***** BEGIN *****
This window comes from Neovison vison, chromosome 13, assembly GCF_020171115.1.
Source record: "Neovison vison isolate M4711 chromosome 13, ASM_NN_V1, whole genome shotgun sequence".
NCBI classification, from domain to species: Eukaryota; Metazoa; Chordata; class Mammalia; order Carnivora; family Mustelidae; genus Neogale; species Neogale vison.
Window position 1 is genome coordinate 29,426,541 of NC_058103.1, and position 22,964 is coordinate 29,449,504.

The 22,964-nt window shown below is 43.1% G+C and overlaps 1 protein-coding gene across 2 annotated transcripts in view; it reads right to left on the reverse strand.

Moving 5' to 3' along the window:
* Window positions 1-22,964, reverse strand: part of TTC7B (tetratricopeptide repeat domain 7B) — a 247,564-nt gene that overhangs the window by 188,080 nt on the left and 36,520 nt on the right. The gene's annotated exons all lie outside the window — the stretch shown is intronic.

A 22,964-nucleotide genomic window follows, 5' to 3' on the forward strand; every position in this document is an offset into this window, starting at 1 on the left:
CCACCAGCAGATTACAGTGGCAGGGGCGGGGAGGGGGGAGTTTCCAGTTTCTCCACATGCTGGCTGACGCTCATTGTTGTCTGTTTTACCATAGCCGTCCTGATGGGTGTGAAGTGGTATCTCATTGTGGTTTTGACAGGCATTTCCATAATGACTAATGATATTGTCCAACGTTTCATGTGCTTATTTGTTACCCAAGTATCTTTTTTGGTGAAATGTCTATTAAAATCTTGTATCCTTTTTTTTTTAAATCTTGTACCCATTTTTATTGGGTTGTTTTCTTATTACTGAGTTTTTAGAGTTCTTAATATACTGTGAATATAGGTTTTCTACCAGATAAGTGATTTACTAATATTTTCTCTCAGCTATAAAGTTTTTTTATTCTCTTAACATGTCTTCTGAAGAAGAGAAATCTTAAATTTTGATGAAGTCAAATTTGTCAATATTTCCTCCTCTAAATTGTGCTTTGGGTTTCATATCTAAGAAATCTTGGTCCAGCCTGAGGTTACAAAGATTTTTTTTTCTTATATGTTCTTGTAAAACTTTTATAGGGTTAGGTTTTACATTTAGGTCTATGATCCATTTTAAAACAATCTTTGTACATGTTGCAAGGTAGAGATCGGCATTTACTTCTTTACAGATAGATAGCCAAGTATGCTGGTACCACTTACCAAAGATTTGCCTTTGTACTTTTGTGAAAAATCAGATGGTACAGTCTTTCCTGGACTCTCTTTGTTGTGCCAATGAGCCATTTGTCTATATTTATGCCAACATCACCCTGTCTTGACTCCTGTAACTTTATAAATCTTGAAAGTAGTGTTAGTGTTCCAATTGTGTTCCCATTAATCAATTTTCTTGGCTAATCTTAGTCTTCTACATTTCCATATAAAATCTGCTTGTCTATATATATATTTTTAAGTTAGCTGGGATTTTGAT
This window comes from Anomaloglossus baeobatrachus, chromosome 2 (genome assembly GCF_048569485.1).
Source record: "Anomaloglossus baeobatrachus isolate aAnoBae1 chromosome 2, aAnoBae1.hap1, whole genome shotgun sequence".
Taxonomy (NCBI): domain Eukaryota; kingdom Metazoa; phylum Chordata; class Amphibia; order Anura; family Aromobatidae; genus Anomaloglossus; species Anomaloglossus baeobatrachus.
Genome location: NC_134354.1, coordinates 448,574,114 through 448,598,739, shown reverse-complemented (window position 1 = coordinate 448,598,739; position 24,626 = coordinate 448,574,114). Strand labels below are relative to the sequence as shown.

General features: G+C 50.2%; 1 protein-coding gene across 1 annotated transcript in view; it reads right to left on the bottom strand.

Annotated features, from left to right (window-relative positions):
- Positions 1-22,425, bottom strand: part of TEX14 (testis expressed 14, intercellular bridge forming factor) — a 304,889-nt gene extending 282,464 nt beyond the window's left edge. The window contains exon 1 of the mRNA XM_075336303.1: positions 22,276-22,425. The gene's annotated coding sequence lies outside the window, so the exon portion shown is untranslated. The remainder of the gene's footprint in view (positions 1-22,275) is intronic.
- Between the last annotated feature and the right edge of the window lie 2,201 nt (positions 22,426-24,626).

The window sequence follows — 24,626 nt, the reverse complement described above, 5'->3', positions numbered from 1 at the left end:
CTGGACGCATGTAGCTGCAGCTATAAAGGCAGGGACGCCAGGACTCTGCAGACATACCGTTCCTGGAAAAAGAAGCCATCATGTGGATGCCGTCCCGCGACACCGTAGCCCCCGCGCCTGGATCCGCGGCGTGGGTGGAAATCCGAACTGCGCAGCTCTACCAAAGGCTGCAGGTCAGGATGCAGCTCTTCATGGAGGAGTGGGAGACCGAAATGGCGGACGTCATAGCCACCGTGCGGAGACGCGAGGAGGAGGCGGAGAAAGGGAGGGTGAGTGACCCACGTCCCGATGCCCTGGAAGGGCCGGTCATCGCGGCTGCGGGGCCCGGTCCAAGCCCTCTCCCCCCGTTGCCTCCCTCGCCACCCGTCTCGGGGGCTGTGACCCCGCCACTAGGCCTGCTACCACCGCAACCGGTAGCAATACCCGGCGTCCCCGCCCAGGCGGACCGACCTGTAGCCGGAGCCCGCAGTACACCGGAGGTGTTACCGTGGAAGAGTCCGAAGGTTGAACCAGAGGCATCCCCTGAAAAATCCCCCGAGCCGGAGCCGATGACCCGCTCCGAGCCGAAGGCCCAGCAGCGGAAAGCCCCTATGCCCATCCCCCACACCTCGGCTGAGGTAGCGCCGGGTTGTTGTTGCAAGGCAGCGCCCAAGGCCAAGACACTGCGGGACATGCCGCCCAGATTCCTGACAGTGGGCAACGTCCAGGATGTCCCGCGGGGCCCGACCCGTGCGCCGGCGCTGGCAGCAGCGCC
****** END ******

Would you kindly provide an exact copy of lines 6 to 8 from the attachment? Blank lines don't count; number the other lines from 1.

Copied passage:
Moving 5' to 3' along the window:
* Window positions 1-22,964, reverse strand: part of TTC7B (tetratricopeptide repeat domain 7B) — a 247,564-nt gene that overhangs the window by 188,080 nt on the left and 36,520 nt on the right. The gene's annotated exons all lie outside the window — the stretch shown is intronic.

A 22,964-nucleotide genomic window follows, 5' to 3' on the forward strand; every position in this document is an offset into this window, starting at 1 on the left: